Eating Air (2009)[edit]

Melville's novel Eating Air, published in 2009, was called by The Independent "a virtuoso performance, playing with a gallimaufry of characters".[16] Lavinia Greenlaw wrote in the Financial Times: "The world of Pauline Melville’s fiction is one in which people slip in and out of place. It is full of shadows, transgressions and dark secrets. In her second novel, Eating Air, it is a remarkably wide world, flitting from south London to Italy, Brazil to Surinam, across the past 30 years. ... What makes this novel compelling is the way one person leads us to the next, and how we move out of the frame only to find ourselves back at the centre. ...Melville does not need to rely on rhetoric or charm. Her clean style and detached vision allow us to concentrate on what these people actually do as opposed to what they set out to do. This is a book about the difference between intention and action – and how we are acted upon far more than we know."[17]

The Master of Chaos and Other Fables (2021)[edit]

Of her most recent book, The Master of Chaos and Other Fables, Salman Rushdie was quoted as saying: "In this virtuoso performance, Pauline Melville shows us a world in upheaval, and reminds us that that's where we live."[18] Benjamin Zephaniah writing in Vogue magazine praised the collection, saying: "There is love, politics, compassion, magic, and humour."[19] Selecting "Anna Karenina and Madame Bovary Discuss Their Suicides" from the book as recommended reading, Brandon Taylor of Electric Lit stated: "How deftly Pauline Melville scummons these characters.... It's a marvel of a story about stories that asks probing questions about agency and narrative and what it means to take one's story back for oneself. All told with charm and warm intelligence."[20]

Other literary activities and involvement[edit]

In 1992, her essay "Beyond the Pale" was included in the anthology Daughters of Africa, edited by Margaret Busby, as was the poem "Mixed", first published in David Dabydeen's 1998 Rented Rooms.[3][21]

In November 2012, Melville delivered a lecture entitled "Guyanese Literature, Magic Realism and the South American Connection" in the Edgar Mittelholzer Memorial Lecture series at the Umana Yana in Georgetown.[22]

Melville was elected a Fellow of the Royal Society of Literature in 2018.[23][24]

Awards and honours[edit]

Bibliography[edit]

  • Shape-Shifter, London: Women's Press, 1990, ISBN 978-0-7043-5051-9; Pantheon Books, 1991, ISBN 978-0-679-40438-5
  • The Ventriloquist's Tale, London: Bloomsbury Publishing, 1997, ISBN 978-0-7475-3150-0; Bloomsbury USA, 1999, ISBN 978-1-58234-026-5
  • The Migration of Ghosts. London: Bloomsbury. 1998. ISBN 978-0-7475-3675-8.; Bloomsbury Publishing USA, 2000, ISBN 978-1-58234-074-6
  • Eating Air, London: Telegram, 2009, ISBN 978-1-84659-076-4
  • The Master of Chaos and Other Fables, Sandstone Press, 2021, ISBN 9781913207540

Filmography[edit]

Films[edit]

Television[edit]

References[edit]

  1. ^ a b c Geoff Sadler, Pauline Melville Biography, jrank.org.
  2. ^ "Pauline Melville" Archived 1 March 2014 at the Wayback Machine, British Council – Literature.
  3. ^ a b c d e Maya Jaggi (2 January 2010). "Pauline Melville profile". The Guardian.
  4. ^ Cloyette Harris-Stoute, "Pauline Melville: First Guyanese to win the Commonwealth Writers’ (Best Overall) Prize", Guyanese Girls, 11 November 2013.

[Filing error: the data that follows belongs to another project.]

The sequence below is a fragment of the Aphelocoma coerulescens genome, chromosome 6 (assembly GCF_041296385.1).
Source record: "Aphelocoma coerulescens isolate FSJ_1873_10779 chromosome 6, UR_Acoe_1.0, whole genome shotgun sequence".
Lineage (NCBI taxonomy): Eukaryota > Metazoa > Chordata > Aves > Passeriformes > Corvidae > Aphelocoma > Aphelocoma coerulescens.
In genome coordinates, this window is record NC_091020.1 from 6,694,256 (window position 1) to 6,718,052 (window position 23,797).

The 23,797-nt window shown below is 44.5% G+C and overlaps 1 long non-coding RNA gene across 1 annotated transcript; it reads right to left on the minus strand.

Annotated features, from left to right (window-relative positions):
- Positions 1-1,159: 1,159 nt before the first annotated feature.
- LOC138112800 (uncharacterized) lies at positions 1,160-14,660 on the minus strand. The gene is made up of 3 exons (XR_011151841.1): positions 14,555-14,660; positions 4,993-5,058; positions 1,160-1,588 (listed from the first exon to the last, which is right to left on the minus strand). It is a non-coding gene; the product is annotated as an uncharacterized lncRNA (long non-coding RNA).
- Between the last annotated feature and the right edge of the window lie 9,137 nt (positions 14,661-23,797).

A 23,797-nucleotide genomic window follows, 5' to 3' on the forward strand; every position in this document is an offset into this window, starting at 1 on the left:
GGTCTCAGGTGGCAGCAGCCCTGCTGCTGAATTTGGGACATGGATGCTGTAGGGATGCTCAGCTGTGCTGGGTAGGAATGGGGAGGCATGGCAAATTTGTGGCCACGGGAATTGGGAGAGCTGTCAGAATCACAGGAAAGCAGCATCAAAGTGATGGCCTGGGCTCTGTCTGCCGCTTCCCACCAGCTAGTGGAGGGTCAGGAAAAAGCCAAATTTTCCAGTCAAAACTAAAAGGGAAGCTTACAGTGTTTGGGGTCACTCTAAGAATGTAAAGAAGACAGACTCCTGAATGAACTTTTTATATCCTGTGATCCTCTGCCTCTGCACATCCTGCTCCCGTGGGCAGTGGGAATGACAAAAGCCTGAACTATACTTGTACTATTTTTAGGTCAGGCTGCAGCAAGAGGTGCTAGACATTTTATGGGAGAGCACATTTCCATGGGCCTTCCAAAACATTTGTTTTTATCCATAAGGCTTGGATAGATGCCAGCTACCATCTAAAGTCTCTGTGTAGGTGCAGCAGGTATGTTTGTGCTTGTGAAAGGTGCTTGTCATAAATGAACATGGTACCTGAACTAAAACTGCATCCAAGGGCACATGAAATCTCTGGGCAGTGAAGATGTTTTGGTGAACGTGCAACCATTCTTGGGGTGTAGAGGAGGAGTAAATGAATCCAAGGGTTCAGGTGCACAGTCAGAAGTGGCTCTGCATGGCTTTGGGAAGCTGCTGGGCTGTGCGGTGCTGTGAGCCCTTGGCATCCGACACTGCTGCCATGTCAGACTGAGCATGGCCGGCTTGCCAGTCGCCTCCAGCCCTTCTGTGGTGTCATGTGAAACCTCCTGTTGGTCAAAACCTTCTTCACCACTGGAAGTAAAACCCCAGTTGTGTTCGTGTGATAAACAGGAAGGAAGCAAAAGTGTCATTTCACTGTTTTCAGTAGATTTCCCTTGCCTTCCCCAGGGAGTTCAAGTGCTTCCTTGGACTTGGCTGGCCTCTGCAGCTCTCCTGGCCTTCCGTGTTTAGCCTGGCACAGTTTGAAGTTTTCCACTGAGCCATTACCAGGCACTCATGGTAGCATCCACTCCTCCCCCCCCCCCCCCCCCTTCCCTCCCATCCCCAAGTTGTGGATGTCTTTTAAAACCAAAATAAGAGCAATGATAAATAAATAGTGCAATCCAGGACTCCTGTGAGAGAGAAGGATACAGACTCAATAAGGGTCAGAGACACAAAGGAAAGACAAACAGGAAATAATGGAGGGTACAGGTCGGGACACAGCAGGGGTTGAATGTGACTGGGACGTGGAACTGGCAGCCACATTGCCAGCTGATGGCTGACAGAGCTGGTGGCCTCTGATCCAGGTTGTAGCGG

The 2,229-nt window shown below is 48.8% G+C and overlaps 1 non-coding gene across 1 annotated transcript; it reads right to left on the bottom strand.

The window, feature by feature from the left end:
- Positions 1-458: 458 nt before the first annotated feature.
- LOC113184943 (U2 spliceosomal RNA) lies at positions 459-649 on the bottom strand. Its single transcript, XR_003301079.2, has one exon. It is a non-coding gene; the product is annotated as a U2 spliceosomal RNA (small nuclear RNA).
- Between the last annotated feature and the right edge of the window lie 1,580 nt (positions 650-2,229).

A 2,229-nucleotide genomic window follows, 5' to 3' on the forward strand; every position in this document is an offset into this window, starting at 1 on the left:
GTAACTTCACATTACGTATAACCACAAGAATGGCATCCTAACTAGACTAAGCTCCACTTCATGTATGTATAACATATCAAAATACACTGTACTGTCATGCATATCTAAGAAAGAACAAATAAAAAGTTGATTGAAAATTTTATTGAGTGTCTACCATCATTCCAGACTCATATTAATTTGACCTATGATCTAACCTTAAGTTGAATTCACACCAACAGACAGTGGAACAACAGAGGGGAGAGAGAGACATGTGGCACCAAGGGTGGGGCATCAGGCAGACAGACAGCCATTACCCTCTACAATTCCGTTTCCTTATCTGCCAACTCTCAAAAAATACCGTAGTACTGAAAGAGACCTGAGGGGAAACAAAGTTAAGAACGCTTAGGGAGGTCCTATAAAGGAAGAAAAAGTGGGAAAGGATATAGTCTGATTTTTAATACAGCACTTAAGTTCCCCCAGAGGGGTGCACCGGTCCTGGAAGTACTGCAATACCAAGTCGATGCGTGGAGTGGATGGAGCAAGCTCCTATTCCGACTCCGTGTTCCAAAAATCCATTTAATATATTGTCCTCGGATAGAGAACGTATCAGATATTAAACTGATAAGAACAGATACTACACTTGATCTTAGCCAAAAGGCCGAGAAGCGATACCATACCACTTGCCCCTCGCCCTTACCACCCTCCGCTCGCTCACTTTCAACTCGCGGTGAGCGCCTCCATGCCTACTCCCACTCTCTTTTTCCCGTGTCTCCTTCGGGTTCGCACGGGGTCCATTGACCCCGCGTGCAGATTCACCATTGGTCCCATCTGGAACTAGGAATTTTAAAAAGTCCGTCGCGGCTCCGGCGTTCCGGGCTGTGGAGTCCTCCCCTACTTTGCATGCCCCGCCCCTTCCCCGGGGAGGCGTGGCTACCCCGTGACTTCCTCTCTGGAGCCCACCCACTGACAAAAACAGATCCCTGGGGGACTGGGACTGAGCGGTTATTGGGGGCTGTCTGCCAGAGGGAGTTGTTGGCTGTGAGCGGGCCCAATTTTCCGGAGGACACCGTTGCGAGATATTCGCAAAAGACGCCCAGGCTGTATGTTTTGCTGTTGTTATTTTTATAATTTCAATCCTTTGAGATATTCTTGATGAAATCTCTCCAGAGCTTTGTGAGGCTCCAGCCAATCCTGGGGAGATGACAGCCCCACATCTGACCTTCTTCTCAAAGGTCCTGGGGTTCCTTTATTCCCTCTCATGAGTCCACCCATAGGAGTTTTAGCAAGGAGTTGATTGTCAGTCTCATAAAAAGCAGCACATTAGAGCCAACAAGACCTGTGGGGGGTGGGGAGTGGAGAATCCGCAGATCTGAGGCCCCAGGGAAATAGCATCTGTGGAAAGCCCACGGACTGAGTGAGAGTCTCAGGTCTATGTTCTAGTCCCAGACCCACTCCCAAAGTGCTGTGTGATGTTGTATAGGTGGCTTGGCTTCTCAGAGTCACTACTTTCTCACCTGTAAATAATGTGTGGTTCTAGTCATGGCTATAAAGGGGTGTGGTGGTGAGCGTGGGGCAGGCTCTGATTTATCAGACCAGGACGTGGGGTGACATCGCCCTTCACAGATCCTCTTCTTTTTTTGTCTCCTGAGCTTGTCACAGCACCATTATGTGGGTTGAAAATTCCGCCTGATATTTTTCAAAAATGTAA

5. ^ "Pauline Melville". British Comedy Guide. Retrieved 15 February 2022.
  6. ^ "Pauline Melville | Actress | Writer". IMDb. Retrieved 15 February 2022.
  7. ^ Tanya Stanciu (March 1999). "Tales of Love and Disaster". Gadfly Online. Retrieved 6 April 2022.
  8. ^ Interview by Anna Metcalfe, "Small Talk: Pauline Melville", Financial Times, 12 July 2010.
  9. ^ Pauline Melville at contemporary writers.com.
  10. ^ Pauline Melville page at Bloomsbury Publishing.
  11. ^ "Shape Shifter". Publishers Weekly. 29 July 1991. Retrieved 15 February 2022.
  12. ^ Mary Whipple, "Pauline Melville–THE VENTRILOQUIST’S TALE" (review), Seeing the World Through Books, 17 January 2011.
  13. ^ "The Ventriloquist's Tale". Publishers Weekly. 3 August 1998. Retrieved 15 February 2022.
  14. ^ Parini, Jay (11 October 1988). "A Handful of Guyana – A novel that calls Evelyn Waugh back to set him straight". The New York Times.
  15. ^ "Migration of Ghosts" (review), Publishers Weekly, 29 March 1999.
  16. ^ Stevie Davis, "Eating Air, By Pauline Melville" (review), The Independent, 2 October 2009.
  17. ^ Lavinia Greenlaw (7 September 2009). "Eating Air". Financial Times.
  18. ^ "The Master of Chaos". Sandstone Press. Retrieved 15 July 2021.
  19. ^ Mukhtar, Amel (9 October 2021). "9 Of Vogue's Favourite Writers Share Their Black History Month Book Picks". Vogue. Retrieved 10 October 2021.
  20. ^ "Anna Karenina and Madame Bovary Discuss Their Suicides | Written by Pauline Melville | Recommended by Brandon Taylor". Electric Lit. 3 February 2021. Retrieved 15 February 2022.
  21. ^ Margaret Busby (ed.), Daughters of Africa: An International Anthology of Words and Writings by Women of African Descent from the Ancient Egyptian to the Present, London: Jonathan Cape, 1992, pp. 739–743.
  22. ^ (Video) Mittelholzer memorial lecture, Stabroek News, 30 November 2012.
  23. ^ "Pauline Melville". RSL Fellows. The Royal Society of Literature. Retrieved 15 July 2021.
  24. ^ Heloise Wood (4 June 2018). "Alderman and Gaiman made RSL fellows after 'unprecedented' intake". The Bookseller. Retrieved 15 July 2021.

Further reading[edit]

External links[edit]